Acting in an environmentally friendly manner can lead people to perceive a slightly higher ambient temperature - the warm glow of doing a good deed - reports a study published this week in Nature Climate Change. These findings suggest that the psychological reward for pro-environmental actions may be sufficient to encourage “green” behaviour.
To look at the psychology of acting in an environmentally friendly way, Danny Taufik and colleagues set up a study in which psychology students completed a questionnaire about their carbon footprint. On receiving their carbon footprint score, the students learned that the lower their score, the more environmentally friendly their behaviour is. Next, participants were given a bogus carbon footprint score for the average student, so that they could compare their score with this average. Participants were also asked to state what temperature they thought the room they were sitting in was. Those who learned that they had acted more environmentally friendly compared with the average person, rated the room about one degree Celsius warmer than those that perceived the opposite.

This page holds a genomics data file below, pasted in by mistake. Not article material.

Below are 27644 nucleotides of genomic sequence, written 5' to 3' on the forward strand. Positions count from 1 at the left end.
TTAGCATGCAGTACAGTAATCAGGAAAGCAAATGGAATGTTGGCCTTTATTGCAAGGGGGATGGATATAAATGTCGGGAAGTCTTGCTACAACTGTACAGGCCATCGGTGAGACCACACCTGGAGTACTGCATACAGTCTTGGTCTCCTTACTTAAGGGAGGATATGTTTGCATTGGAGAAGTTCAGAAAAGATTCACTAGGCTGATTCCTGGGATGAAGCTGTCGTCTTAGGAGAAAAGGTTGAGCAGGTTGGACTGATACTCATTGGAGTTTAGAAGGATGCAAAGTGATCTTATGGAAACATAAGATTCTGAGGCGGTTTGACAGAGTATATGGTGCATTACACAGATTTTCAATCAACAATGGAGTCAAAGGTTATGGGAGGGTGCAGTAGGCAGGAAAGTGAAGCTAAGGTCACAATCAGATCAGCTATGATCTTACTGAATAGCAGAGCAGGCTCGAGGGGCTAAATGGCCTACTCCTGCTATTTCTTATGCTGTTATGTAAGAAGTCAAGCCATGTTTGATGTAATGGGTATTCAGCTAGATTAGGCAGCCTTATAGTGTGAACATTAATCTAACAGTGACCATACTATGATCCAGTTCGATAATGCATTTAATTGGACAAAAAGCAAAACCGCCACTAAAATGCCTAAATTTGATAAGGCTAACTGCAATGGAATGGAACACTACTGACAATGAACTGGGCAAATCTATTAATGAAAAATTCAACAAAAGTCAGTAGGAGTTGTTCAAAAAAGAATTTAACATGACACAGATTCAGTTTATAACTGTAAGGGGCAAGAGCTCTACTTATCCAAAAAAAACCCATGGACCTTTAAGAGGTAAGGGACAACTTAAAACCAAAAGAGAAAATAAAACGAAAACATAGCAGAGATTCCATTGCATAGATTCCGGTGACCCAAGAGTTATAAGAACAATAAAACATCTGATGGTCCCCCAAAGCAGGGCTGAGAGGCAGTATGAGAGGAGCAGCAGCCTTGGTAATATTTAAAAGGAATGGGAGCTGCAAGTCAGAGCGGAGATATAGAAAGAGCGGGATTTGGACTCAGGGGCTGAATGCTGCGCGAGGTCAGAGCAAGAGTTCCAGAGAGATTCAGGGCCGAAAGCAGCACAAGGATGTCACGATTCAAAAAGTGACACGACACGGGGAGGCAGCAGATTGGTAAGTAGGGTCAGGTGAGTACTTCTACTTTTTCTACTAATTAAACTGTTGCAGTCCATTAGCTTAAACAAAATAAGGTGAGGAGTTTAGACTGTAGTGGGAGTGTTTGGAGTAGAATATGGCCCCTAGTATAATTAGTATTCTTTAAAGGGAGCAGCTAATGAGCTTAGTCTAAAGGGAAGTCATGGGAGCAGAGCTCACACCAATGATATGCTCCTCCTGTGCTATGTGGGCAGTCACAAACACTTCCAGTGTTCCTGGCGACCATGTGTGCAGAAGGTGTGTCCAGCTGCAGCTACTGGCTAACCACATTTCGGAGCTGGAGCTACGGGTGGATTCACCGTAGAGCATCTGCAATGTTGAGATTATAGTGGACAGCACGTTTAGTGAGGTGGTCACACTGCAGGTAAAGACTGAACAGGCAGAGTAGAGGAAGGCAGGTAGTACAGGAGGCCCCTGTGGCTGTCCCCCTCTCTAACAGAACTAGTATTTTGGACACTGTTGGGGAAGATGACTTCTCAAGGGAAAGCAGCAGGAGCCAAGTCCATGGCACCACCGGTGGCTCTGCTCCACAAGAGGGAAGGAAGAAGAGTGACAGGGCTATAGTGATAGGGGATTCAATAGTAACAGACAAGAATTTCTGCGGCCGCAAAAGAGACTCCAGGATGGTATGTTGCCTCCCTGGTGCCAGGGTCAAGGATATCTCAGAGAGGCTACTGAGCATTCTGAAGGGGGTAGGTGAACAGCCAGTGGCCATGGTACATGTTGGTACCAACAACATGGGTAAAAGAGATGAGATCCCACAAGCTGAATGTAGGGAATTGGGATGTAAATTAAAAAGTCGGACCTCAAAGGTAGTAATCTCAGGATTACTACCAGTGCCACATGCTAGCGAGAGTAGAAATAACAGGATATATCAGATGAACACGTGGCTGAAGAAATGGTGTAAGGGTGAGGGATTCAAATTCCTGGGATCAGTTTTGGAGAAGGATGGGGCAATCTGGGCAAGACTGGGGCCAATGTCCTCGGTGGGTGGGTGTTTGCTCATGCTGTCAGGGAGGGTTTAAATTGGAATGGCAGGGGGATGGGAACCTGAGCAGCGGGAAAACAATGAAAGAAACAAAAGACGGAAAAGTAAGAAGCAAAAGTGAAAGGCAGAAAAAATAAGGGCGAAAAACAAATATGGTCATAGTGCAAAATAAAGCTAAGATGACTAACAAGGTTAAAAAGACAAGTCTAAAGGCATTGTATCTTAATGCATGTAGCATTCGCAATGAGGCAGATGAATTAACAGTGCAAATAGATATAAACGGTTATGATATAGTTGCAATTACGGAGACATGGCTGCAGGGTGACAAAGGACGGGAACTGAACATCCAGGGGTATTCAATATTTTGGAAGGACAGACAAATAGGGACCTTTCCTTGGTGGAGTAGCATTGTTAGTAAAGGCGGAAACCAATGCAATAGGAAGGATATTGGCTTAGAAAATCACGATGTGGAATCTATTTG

The authors conclude that the intrinsic reward from feeling that one is environmentally conscious may be more effective in promoting green thinking than extrinsic rewards that try to give monetary value to such behaviour.
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